Densho Digital Archive
Densho Visual History Collection
Title: Mits Koshiyama Interview
Narrator: Mits Koshiyama
Interviewer: Alice Ito
Location: Seattle, Washington
Date: July 14, 2001
Densho ID: denshovh-kmits-01-0014

<Begin Segment 14>

AI: So here you are, it's February 1944, March 1944. You received your draft notice, and your reaction was no, you weren't going to answer it until your rights were cleared up.

MK: Uh-huh.

AI: Did you have any idea what might happen to you if you didn't...

MK: Oh.

AI: ...if you didn't report in as the draft notice required?

MK: Yeah. I...

AI: What did you think would happen?

MK: I thought there might be a penalty, but I was kind of naive. I thought that common sense, common sense would tell you that we're right, that we should have our rights before we go and defend. Like I said before, everything in the Constitution, if we go defend the Constitution, we should be enjoying the rights that's written under the Constitution, like the Bill of Rights and everything like that. Well, I, that's the way I thought, anyway.

AI: So then sometime about mid-March, then, you were arrested.

MK: Right.

AI: Will you tell me about that? What happened?

MK: I, I didn't go for my physical. I didn't know what was gonna, what was gonna happen. So I just stayed in bed. I didn't go. And the federal marshal came. He knocked on the door and said, "Are you this, is this you?" And I says, "Yeah. This is me." He says come with him. So I went with him, and he came, actually came to the front of my door, our door, in a car. So we went to the administration building where I was booked. Then we were sent to Powell jail. Then from there, we were shipped to Casper, Wyoming, probably for about thirty days. Then from Casper, we're shipped to Cheyenne. Stayed there about sixty days for, for the trial. That's what happened.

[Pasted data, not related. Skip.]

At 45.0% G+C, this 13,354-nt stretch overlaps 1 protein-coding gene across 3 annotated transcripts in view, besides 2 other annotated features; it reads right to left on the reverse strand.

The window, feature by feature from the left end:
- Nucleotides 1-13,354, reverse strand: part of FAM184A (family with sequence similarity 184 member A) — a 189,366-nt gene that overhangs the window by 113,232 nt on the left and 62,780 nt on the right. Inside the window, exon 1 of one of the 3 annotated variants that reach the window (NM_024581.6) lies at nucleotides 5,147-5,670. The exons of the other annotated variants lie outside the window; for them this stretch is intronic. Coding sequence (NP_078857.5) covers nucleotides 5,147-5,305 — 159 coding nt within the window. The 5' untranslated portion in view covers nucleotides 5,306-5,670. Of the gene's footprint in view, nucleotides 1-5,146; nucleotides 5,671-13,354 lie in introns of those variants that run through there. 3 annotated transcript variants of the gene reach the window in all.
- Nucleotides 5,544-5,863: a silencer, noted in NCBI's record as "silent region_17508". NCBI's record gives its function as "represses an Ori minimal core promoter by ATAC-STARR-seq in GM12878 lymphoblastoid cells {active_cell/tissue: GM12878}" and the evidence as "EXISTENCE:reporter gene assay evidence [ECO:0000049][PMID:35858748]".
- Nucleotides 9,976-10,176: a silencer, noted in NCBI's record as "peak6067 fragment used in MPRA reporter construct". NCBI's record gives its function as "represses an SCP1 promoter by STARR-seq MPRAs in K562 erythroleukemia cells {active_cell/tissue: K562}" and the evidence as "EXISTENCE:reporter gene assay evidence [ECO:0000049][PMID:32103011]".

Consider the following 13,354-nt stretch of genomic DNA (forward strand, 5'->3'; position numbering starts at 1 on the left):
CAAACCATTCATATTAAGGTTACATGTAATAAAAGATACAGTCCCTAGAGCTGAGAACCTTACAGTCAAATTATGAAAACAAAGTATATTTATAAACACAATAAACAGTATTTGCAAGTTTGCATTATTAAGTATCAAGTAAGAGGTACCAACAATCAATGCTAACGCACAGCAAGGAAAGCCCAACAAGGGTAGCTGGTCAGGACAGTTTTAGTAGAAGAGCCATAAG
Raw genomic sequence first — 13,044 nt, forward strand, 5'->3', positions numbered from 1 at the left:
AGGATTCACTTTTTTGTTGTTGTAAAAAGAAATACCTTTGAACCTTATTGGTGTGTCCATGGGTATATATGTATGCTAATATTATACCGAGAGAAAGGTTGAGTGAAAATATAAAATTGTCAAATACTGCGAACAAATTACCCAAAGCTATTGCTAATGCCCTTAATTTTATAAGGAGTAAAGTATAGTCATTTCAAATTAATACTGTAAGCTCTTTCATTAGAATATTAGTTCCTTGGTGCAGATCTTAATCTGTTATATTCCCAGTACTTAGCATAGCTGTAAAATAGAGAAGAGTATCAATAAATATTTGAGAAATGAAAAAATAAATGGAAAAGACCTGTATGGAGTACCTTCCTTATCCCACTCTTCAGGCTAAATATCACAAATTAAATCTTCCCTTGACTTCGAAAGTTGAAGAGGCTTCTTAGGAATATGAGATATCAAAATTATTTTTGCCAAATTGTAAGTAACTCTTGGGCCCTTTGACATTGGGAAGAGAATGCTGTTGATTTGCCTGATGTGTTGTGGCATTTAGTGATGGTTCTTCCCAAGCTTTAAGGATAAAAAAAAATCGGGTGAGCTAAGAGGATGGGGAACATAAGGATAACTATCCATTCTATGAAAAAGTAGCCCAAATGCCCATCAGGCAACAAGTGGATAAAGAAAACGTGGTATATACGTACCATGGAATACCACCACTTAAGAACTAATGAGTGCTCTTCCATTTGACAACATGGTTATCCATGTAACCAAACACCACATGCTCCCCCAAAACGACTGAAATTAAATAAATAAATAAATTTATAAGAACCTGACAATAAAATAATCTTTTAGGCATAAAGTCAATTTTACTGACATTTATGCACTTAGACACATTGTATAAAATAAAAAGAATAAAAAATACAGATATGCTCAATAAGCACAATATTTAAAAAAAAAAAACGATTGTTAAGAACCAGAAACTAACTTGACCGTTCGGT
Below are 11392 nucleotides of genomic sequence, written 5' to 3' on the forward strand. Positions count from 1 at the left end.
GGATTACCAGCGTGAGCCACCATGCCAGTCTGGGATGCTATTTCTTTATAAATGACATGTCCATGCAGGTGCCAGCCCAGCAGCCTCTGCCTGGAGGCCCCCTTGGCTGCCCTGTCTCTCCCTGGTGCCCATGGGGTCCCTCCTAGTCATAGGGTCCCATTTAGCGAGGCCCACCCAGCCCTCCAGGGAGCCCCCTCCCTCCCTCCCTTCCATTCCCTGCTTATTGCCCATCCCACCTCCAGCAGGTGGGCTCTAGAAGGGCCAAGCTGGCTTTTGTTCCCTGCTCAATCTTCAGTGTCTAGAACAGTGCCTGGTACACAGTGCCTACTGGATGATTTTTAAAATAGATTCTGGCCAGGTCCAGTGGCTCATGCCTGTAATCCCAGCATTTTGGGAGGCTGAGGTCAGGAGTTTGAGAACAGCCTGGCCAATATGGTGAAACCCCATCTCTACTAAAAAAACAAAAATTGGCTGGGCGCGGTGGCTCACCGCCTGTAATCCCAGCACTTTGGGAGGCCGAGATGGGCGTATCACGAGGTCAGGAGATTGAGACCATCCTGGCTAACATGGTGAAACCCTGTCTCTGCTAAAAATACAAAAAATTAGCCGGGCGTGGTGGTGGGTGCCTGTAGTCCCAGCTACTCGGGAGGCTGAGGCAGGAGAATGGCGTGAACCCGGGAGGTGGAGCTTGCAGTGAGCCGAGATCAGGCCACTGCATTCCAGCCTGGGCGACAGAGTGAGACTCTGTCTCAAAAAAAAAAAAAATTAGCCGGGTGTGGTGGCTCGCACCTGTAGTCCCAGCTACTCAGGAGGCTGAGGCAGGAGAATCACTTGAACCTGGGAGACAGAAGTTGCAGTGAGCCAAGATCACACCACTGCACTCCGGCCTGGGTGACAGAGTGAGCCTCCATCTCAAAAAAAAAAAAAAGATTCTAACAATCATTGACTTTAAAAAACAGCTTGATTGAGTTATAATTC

AI: Well, now, before you were arrested, did your family, your parents or brothers and sisters know what you were doing...

MK: No.

AI: ...that there was a possibility you might be arrested and taken away?

MK: Only one that I, I talked to was my brother, older brother. And he told me, "I believe you are right, fighting for your rights." But he said, "In the state of Wyoming, you don't have a chance. This is really a racist state." And he said that the judges, everybody will be against you. "You don't have a chance," he said. So he says he was going to, he's gonna go to his physical. So I said, "Okay." That's what happened. I just refused to go. And federal marshal, well, he didn't say too much. He, he was just doing what he was told to do.

AI: Did you get a chance to say goodbye to your folks before...

MK: No. My mother was working in the mess hall. My father wasn't home. The kids were outside playing already. I, yeah, my sisters were probably going to school. I was by myself. But I just told myself, "This is something I have to do." I'm like anybody else. If there's a wrong, the government does you wrong, you should protest. A lot of people will say that, but they won't contest the issue because they're afraid of the consequences. And I, too, was brought up, don't bring -- that word "haji," again. Don't bring haji and stuff like that to our family. My mother put that into my head. I realized that. But I said, "This is too important of an issue to worry about haji and shikata ga nai and those Japanese words." But I did learn something from my parents -- that's pride. As long as you have pride, you'll survive. And the Issei were right. I think it's just pride alone that made Japanese Americans, they're not what you call real successful, but they're, somehow successful in life. And I think the Issei had a lot to do with it.